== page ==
“NCFE CACHE has worked with Crossfields Institute since 2013 and would like to wish students following these qualifications the best of luck as they embark on their studies. These specialist qualifications are of quality, robust in both content and assessment and they offer insight into the expertise, skills and professional approach needed to practice in an early childhood setting.”

Below is some further information about each of the qualifications:


Crossfields Institute Level 3 Diploma in Holistic Baby and Child Care (Early Years Educator)

The aim of this qualification is to provide the learner with the expertise, skills and professional approach needed to become an EYE qualified holistic early years practitioner, and includes classroom based and placement hours. This qualification prepares learners to use a Steiner Waldorf and Pikler approach to baby and early child education and care, appropriate to holistic and mainstream settings.

Learners completing this qualification may proceed directly to work in an early childhood setting, for example in the role of an early years educator, adult and child group leader, or childminder and carer of children under 3 years, in a Steiner Waldorf or mainstream setting. Learners can also progress to the NCFE CACHE Level 4 Steiner Waldorf Early Childhood Studies (EYE) (VRQ).

Learners interested in studying this qualification should contact Emerson College, East Sussex +44 (0)1342 822 238; +44 (0)1342 826 055 or email


Crossfields Institute Level 4 Diploma in Steiner Waldorf Early Childhood Studies (EYE)
Crossfields Institute Level 5 Diploma in Steiner Waldorf Early Childhood Studies – Leadership and Management

These Crossfields Institute qualifications were originally created in collaboration with subject specialists including London Steiner Kindergarten Training Company Ltd and Dorothy Marlen in order to provide the learner with the expertise, skills and professional approach needed to be an holistic early childhood educator.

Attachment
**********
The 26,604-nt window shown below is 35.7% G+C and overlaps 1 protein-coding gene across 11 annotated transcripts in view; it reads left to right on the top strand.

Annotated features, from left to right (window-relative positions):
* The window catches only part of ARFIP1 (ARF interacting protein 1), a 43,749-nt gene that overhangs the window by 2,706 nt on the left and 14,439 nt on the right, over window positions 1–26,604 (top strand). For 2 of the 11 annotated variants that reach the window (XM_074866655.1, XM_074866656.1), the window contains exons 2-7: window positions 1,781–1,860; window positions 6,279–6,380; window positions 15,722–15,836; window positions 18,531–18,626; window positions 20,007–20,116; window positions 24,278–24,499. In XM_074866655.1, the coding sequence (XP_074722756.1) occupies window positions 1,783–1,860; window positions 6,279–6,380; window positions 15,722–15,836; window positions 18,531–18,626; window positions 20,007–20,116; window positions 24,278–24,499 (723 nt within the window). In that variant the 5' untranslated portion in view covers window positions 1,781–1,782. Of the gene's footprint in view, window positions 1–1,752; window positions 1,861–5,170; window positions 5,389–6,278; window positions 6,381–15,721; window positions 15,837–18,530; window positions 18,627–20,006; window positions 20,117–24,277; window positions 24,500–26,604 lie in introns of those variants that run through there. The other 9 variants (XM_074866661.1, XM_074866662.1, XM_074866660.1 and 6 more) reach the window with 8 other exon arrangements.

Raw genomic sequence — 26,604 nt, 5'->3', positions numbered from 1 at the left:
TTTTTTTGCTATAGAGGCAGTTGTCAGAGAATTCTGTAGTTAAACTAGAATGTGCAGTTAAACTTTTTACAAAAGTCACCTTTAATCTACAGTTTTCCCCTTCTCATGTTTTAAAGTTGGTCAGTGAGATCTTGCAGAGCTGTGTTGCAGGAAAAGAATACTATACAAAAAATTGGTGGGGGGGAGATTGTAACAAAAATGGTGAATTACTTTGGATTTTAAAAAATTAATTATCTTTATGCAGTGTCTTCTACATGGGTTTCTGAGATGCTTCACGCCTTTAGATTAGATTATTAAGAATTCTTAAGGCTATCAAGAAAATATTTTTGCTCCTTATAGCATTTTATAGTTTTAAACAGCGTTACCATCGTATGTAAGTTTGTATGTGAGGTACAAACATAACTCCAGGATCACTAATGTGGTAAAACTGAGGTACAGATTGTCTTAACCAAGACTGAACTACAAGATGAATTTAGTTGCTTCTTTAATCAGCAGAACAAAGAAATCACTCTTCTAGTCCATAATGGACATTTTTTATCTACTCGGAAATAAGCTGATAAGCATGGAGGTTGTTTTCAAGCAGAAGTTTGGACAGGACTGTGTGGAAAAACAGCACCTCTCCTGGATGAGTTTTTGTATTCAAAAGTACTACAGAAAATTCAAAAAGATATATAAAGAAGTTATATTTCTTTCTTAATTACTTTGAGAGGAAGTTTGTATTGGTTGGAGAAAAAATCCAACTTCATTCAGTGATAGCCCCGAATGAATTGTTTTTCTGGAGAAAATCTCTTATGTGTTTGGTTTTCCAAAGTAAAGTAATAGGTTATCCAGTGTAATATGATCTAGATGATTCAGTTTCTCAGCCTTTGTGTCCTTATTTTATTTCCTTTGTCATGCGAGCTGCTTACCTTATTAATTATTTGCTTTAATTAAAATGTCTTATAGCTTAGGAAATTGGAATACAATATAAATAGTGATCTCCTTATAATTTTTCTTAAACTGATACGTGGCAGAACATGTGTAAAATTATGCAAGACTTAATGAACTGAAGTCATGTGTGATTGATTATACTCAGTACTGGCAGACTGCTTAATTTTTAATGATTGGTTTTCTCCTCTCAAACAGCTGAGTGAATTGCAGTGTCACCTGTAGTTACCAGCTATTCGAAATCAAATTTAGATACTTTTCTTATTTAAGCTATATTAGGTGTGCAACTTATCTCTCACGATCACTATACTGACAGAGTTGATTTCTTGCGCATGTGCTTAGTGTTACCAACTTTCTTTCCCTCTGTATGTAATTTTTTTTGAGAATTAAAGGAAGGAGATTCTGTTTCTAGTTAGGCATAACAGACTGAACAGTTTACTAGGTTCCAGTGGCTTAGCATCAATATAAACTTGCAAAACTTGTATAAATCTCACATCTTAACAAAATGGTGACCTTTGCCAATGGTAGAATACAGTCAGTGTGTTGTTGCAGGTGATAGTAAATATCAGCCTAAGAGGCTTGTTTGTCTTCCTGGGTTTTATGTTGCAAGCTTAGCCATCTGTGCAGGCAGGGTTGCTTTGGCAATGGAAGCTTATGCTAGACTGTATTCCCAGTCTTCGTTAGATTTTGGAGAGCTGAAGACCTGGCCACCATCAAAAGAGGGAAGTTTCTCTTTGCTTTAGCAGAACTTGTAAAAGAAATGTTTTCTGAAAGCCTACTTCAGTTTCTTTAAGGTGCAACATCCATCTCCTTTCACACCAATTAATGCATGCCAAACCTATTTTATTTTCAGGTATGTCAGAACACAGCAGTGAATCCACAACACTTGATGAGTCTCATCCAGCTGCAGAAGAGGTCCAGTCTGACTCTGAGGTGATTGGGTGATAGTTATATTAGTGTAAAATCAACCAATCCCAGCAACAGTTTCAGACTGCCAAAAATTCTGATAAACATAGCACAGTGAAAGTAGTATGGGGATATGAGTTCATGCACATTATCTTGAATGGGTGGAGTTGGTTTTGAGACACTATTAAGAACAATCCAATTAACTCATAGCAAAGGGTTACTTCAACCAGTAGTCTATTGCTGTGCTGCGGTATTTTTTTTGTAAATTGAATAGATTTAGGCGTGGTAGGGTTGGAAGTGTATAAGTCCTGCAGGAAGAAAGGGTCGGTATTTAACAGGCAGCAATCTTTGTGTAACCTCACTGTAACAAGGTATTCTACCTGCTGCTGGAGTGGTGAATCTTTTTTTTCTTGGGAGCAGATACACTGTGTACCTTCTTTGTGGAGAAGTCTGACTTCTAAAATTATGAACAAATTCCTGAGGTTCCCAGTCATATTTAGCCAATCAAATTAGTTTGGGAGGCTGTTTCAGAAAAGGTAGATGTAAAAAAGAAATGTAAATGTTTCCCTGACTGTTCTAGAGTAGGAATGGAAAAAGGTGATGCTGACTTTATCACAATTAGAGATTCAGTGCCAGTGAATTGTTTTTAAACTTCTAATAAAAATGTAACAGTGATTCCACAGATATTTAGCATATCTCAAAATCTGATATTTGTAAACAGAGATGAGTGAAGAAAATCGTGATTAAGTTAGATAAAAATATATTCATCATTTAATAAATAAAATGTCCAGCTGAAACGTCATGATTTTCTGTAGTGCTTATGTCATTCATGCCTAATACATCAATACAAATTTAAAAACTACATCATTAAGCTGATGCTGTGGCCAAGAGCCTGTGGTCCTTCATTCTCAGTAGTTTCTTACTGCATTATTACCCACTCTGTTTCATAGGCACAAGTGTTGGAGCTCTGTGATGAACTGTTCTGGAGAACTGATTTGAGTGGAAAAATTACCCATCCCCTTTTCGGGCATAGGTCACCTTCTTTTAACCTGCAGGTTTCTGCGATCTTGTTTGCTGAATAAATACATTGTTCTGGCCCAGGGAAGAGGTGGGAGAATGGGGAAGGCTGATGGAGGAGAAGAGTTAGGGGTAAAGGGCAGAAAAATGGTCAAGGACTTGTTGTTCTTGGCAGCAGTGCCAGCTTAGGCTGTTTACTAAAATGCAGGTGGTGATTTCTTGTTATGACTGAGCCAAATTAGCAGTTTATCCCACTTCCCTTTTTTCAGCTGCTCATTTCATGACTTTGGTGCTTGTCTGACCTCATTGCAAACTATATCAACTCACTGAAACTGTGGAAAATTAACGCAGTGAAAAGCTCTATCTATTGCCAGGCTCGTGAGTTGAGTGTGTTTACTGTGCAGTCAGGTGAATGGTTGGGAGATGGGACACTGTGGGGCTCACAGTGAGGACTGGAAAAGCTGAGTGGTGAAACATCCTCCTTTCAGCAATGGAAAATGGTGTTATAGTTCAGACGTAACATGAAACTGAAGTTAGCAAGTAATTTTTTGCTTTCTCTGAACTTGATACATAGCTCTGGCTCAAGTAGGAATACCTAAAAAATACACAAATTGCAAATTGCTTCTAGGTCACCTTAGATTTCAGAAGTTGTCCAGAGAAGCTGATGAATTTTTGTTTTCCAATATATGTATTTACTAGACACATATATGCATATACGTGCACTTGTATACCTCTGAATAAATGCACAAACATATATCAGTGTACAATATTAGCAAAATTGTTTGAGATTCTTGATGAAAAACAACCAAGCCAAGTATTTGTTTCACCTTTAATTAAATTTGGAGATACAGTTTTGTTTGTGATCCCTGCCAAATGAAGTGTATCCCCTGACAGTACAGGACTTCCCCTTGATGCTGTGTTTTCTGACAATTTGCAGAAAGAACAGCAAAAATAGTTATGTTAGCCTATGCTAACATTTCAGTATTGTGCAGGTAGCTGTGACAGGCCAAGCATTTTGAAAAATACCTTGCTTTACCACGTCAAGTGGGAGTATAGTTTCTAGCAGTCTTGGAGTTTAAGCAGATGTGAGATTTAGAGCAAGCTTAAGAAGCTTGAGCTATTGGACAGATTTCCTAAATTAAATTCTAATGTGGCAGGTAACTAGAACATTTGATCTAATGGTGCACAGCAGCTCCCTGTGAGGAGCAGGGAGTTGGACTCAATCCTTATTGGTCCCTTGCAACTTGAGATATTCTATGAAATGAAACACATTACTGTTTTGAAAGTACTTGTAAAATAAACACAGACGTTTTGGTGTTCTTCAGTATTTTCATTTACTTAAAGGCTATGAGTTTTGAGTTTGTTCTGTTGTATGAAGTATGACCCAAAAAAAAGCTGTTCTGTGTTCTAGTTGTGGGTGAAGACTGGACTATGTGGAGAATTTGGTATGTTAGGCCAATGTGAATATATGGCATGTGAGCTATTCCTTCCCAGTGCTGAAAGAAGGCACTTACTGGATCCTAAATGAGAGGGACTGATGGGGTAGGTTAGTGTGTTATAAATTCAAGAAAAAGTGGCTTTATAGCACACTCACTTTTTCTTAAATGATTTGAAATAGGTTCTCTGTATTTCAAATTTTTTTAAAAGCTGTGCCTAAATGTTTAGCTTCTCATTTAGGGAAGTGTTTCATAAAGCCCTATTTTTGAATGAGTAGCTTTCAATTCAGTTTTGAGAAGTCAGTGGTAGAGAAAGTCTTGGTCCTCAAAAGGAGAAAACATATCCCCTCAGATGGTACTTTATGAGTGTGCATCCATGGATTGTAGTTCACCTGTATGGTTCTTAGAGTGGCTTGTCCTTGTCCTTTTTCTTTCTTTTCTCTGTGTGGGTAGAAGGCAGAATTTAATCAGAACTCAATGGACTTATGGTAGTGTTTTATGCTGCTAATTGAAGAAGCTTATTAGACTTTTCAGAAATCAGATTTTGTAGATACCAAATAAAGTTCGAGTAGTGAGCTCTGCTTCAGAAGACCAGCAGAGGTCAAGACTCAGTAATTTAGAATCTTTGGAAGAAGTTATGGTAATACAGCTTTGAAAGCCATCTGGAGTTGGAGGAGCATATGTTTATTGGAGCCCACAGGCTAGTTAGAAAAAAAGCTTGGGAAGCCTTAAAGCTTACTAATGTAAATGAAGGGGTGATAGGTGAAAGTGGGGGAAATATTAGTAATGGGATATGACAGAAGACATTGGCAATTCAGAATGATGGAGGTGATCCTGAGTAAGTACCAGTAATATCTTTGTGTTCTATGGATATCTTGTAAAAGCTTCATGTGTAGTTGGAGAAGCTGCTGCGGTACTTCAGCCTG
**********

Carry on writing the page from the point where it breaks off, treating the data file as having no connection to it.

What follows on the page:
Learners interested in studying this qualification should contact either The London Steiner Kindergarten Training Company by contacting the course administrator Suzanne Leek at: The London Steiner Kindergarten Training Company based in London with residentials in Gloucestershire.

Alternatively, learners can also contact North of England Steiner Waldorf Early Childhood Studies by contacting the course coordinator Jill Taplin at or telephone 01782 504567. This course is based in York with residentials in the Midlands.


Any organisations wishing to deliver this qualification should contact Crossfields Institute at or 01453 808118. Crossfields Institute is a Gloucestershire based education charity, approved by Ofqual (the Office of Qualifications and Examinations Regulations in England) as an awarding organisation. The Institute specialises in the development of specialist qualifications for providers with a particular vision or ethos.

Job Vacancy: External Quality Assurers (EQA)

Job Vacancy: External Quality Assurers (EQA)

Crossfields Institute is a growing organisation, always looking out for talented individuals to join the team. If you have an interest in integrative education, regenerative social practice or transformative learning, and the skills to make a difference, why not get in touch with us? Email or or see the jobs board for current openings:

External Quality Assurers (EQA)

We are seeking experienced subject specialists with understanding and experience of awarding organisation quality assurance processes in the following curriculum areas:

Health and social care – nutrition and lifestyle coaching, herbalism, trauma-informed approaches to health, care and education, equine facilitated psychotherapy, integrative healthcare, osteopathy, anthroposophic skincare

Teaching and learning – higher level teaching qualifications and therapeutic education

Agriculture, horticulture and forestry – biodynamic agriculture, agroforestry, community orcharding

Child development and well-being –Steiner Waldorf, Pikler and Montessori approaches

Foundations for learning and life – integrated qualifications for school age learners at levels 2 & 3

Application by CV and covering letter or email should be returned to or for more information email

Submission deadline: Ongoing